No-bid contract is a popular term for what is officially known as a "sole source contract."
A sole source contract implies that there is only one person or company that can provide the contractual services needed and that any attempt to obtain bids would only result in one person or company being available to meet the need. It is awarded usually, but not always, by a government after soliciting and negotiating with only one firm (see 48 Code of Federal Regulations § 2.101).
Urgency is often the rationale for sole source contracts, which permit the government to get contractors working as quickly as possible.
Legal reasons for sole source contracts include:
- Only one firm has a product that will meet the projects needs or only one firm can do the work
- The existence of an unusual and compelling urgency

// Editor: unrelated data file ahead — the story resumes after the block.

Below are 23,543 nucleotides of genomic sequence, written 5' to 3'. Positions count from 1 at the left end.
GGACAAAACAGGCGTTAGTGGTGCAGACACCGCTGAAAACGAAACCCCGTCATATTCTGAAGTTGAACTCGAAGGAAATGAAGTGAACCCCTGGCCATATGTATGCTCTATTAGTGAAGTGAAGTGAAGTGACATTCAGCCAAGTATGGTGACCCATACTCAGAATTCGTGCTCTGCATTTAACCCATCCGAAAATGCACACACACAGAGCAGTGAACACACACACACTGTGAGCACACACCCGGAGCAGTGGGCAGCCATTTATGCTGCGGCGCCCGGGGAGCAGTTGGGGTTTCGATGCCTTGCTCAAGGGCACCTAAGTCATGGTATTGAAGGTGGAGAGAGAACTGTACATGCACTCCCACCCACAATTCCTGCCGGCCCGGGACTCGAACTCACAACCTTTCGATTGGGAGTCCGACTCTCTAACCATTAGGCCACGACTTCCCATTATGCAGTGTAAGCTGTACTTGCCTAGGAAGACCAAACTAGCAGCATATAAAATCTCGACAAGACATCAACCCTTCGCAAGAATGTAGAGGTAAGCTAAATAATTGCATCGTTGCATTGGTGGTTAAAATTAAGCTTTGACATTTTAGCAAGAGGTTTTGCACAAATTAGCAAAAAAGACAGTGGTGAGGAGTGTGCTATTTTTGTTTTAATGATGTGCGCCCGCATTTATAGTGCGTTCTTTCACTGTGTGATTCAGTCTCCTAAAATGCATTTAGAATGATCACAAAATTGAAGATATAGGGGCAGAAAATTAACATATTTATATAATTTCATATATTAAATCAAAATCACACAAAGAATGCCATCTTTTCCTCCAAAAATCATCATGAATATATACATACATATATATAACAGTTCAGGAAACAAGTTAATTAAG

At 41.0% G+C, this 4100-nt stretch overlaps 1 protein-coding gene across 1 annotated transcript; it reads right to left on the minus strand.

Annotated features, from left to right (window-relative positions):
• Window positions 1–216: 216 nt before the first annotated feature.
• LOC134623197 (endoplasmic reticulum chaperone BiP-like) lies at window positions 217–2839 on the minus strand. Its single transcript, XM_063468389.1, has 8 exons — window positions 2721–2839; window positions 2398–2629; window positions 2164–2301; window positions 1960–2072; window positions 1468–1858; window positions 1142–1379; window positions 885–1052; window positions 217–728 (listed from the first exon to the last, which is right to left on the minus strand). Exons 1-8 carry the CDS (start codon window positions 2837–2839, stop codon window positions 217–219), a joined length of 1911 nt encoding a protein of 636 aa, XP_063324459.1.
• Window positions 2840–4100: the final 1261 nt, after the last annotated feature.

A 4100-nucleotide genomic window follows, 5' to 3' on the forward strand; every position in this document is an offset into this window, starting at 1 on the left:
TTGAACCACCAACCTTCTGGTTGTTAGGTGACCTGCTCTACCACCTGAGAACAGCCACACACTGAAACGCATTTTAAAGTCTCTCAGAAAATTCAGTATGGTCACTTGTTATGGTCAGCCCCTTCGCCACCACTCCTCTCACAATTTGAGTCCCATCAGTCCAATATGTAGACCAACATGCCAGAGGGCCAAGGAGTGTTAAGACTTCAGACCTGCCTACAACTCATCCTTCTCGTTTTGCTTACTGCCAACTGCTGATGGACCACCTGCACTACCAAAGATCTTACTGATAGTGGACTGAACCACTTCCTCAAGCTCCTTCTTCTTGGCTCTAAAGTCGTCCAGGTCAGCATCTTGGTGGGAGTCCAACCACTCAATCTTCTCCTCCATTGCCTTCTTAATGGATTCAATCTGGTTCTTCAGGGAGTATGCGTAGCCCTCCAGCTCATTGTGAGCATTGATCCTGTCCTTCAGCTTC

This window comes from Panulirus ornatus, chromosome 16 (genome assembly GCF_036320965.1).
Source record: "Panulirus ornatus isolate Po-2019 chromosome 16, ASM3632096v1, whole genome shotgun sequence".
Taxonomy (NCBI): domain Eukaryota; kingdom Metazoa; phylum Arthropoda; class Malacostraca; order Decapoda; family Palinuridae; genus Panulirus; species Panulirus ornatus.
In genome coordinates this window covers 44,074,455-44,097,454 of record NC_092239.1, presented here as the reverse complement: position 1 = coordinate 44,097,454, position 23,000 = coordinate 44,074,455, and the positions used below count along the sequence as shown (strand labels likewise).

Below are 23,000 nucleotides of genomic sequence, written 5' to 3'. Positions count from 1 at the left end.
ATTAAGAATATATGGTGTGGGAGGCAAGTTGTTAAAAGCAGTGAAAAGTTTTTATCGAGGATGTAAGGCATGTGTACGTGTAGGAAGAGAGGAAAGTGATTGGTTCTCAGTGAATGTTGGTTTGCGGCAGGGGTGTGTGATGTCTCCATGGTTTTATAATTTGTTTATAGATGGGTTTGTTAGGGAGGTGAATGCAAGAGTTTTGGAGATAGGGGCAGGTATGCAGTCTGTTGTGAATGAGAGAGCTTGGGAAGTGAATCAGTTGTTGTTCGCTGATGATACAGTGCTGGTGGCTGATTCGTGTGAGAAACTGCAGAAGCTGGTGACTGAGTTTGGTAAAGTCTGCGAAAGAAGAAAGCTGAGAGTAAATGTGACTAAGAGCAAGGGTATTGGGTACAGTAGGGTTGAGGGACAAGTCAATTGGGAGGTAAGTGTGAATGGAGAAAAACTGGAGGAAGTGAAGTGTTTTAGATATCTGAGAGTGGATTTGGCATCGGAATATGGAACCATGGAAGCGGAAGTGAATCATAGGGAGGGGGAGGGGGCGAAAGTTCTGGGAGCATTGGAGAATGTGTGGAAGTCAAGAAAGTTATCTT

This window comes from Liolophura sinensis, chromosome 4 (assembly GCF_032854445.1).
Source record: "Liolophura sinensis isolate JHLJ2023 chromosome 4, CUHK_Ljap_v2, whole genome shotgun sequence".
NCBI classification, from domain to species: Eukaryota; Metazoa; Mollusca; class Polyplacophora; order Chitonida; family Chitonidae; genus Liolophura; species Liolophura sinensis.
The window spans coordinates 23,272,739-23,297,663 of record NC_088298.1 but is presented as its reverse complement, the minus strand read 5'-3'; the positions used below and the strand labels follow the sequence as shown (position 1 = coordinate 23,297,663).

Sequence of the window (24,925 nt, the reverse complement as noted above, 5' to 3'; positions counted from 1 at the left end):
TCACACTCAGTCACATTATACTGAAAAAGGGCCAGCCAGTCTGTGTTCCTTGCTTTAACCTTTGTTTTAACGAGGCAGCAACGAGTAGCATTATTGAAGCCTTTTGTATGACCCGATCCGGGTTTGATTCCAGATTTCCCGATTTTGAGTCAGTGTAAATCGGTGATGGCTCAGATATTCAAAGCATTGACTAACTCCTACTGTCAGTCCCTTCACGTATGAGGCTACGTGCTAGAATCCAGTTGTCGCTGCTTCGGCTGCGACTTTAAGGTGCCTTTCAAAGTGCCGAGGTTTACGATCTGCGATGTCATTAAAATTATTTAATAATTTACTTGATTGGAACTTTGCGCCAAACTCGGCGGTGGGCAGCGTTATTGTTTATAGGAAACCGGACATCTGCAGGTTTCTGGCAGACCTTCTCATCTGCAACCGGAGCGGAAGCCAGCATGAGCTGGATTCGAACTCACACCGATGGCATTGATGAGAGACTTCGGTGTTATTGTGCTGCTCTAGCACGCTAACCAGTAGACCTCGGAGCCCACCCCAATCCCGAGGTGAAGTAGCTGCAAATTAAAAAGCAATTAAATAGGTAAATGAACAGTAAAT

- For purposes of industrial mobilization or expert services
- An international agreement
- Sole source is authorized or required by law, e.g., socio-economic programs
- National security
- The public interest
Use of such authorities requires written justification and approval at specified levels. See 48 CFR Ch. 1, Subpart 6.3.
- FedBizOpps.gov - The single government point-of-entry for U.S. federal government procurement opportunities over $25,000. Government buyers are able to publicize their business opportunities by posting information directly to FedBizOpps.